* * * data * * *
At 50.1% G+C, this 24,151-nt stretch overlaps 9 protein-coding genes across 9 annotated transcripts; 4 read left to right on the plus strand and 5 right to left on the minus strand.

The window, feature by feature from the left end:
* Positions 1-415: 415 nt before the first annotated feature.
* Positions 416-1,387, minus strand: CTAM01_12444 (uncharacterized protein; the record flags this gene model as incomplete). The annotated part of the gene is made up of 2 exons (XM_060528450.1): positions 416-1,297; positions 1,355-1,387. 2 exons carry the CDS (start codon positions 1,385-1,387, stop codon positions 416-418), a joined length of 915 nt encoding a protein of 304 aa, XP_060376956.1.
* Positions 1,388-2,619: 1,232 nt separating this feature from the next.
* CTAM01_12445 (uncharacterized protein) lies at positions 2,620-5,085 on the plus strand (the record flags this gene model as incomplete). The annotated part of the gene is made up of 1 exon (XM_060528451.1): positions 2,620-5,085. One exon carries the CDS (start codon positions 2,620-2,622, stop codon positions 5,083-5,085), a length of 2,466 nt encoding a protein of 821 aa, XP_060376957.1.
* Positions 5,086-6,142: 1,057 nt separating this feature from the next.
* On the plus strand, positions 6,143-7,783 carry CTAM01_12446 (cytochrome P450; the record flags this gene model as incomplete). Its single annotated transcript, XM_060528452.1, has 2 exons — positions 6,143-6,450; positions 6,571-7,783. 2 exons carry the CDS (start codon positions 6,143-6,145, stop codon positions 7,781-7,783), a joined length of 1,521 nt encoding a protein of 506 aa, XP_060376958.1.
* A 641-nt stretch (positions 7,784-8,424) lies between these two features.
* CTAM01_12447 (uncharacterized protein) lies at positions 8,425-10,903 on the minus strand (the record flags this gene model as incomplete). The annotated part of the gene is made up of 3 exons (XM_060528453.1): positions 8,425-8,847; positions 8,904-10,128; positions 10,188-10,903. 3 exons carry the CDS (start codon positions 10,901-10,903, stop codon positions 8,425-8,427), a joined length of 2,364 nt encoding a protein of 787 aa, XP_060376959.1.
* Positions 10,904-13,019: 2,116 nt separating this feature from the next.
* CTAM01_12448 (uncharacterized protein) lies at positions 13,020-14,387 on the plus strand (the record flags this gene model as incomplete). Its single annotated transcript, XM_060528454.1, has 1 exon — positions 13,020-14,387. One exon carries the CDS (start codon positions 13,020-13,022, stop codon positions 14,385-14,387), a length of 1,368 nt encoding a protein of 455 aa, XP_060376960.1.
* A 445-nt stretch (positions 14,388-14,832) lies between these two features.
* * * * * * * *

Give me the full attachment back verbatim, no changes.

At 50.1% G+C, this 24,151-nt stretch overlaps 9 protein-coding genes across 9 annotated transcripts; 4 read left to right on the plus strand and 5 right to left on the minus strand.

The window, feature by feature from the left end:
* Positions 1-415: 415 nt before the first annotated feature.
* Positions 416-1,387, minus strand: CTAM01_12444 (uncharacterized protein; the record flags this gene model as incomplete). The annotated part of the gene is made up of 2 exons (XM_060528450.1): positions 416-1,297; positions 1,355-1,387. 2 exons carry the CDS (start codon positions 1,385-1,387, stop codon positions 416-418), a joined length of 915 nt encoding a protein of 304 aa, XP_060376956.1.
* Positions 1,388-2,619: 1,232 nt separating this feature from the next.
* CTAM01_12445 (uncharacterized protein) lies at positions 2,620-5,085 on the plus strand (the record flags this gene model as incomplete). The annotated part of the gene is made up of 1 exon (XM_060528451.1): positions 2,620-5,085. One exon carries the CDS (start codon positions 2,620-2,622, stop codon positions 5,083-5,085), a length of 2,466 nt encoding a protein of 821 aa, XP_060376957.1.
* Positions 5,086-6,142: 1,057 nt separating this feature from the next.
* On the plus strand, positions 6,143-7,783 carry CTAM01_12446 (cytochrome P450; the record flags this gene model as incomplete). Its single annotated transcript, XM_060528452.1, has 2 exons — positions 6,143-6,450; positions 6,571-7,783. 2 exons carry the CDS (start codon positions 6,143-6,145, stop codon positions 7,781-7,783), a joined length of 1,521 nt encoding a protein of 506 aa, XP_060376958.1.
* A 641-nt stretch (positions 7,784-8,424) lies between these two features.
* CTAM01_12447 (uncharacterized protein) lies at positions 8,425-10,903 on the minus strand (the record flags this gene model as incomplete). The annotated part of the gene is made up of 3 exons (XM_060528453.1): positions 8,425-8,847; positions 8,904-10,128; positions 10,188-10,903. 3 exons carry the CDS (start codon positions 10,901-10,903, stop codon positions 8,425-8,427), a joined length of 2,364 nt encoding a protein of 787 aa, XP_060376959.1.
* Positions 10,904-13,019: 2,116 nt separating this feature from the next.
* CTAM01_12448 (uncharacterized protein) lies at positions 13,020-14,387 on the plus strand (the record flags this gene model as incomplete). Its single annotated transcript, XM_060528454.1, has 1 exon — positions 13,020-14,387. One exon carries the CDS (start codon positions 13,020-13,022, stop codon positions 14,385-14,387), a length of 1,368 nt encoding a protein of 455 aa, XP_060376960.1.
* A 445-nt stretch (positions 14,388-14,832) lies between these two features.